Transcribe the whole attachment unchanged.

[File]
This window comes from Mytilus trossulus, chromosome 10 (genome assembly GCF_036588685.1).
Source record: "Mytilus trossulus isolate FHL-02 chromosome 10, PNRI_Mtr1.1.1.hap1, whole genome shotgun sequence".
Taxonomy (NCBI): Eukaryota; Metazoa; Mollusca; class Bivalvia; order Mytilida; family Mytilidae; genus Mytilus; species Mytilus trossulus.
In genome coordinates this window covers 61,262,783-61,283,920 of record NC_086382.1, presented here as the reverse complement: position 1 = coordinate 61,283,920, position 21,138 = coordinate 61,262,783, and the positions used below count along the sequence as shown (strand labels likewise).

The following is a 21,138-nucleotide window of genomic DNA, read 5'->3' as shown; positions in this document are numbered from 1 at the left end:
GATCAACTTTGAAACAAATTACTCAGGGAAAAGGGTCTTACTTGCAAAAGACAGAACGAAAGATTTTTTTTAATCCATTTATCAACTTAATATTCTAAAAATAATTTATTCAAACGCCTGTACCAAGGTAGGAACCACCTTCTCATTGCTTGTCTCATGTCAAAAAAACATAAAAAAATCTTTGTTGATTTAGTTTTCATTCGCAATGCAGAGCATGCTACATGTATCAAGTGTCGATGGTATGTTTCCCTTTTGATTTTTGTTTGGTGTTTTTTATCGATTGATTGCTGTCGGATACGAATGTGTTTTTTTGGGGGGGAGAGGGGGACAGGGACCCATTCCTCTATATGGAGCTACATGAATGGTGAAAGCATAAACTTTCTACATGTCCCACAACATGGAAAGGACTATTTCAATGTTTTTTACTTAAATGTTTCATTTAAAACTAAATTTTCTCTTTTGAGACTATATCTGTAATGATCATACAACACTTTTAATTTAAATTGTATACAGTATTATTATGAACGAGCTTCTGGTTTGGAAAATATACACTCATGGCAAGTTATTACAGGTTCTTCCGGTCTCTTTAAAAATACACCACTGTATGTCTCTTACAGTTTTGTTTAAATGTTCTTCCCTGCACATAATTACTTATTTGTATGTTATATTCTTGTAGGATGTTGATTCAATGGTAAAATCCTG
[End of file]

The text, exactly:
This window comes from Mytilus trossulus, chromosome 10 (genome assembly GCF_036588685.1).
Source record: "Mytilus trossulus isolate FHL-02 chromosome 10, PNRI_Mtr1.1.1.hap1, whole genome shotgun sequence".
Taxonomy (NCBI): Eukaryota; Metazoa; Mollusca; class Bivalvia; order Mytilida; family Mytilidae; genus Mytilus; species Mytilus trossulus.
In genome coordinates this window covers 61,262,783-61,283,920 of record NC_086382.1, presented here as the reverse complement: position 1 = coordinate 61,283,920, position 21,138 = coordinate 61,262,783, and the positions used below count along the sequence as shown (strand labels likewise).

The following is a 21,138-nucleotide window of genomic DNA, read 5'->3' as shown; positions in this document are numbered from 1 at the left end:
GATCAACTTTGAAACAAATTACTCAGGGAAAAGGGTCTTACTTGCAAAAGACAGAACGAAAGATTTTTTTTAATCCATTTATCAACTTAATATTCTAAAAATAATTTATTCAAACGCCTGTACCAAGGTAGGAACCACCTTCTCATTGCTTGTCTCATGTCAAAAAAACATAAAAAAATCTTTGTTGATTTAGTTTTCATTCGCAATGCAGAGCATGCTACATGTATCAAGTGTCGATGGTATGTTTCCCTTTTGATTTTTGTTTGGTGTTTTTTATCGATTGATTGCTGTCGGATACGAATGTGTTTTTTTGGGGGGGAGAGGGGGACAGGGACCCATTCCTCTATATGGAGCTACATGAATGGTGAAAGCATAAACTTTCTACATGTCCCACAACATGGAAAGGACTATTTCAATGTTTTTTACTTAAATGTTTCATTTAAAACTAAATTTTCTCTTTTGAGACTATATCTGTAATGATCATACAACACTTTTAATTTAAATTGTATACAGTATTATTATGAACGAGCTTCTGGTTTGGAAAATATACACTCATGGCAAGTTATTACAGGTTCTTCCGGTCTCTTTAAAAATACACCACTGTATGTCTCTTACAGTTTTGTTTAAATGTTCTTCCCTGCACATAATTACTTATTTGTATGTTATATTCTTGTAGGATGTTGATTCAATGGTAAAATCCTG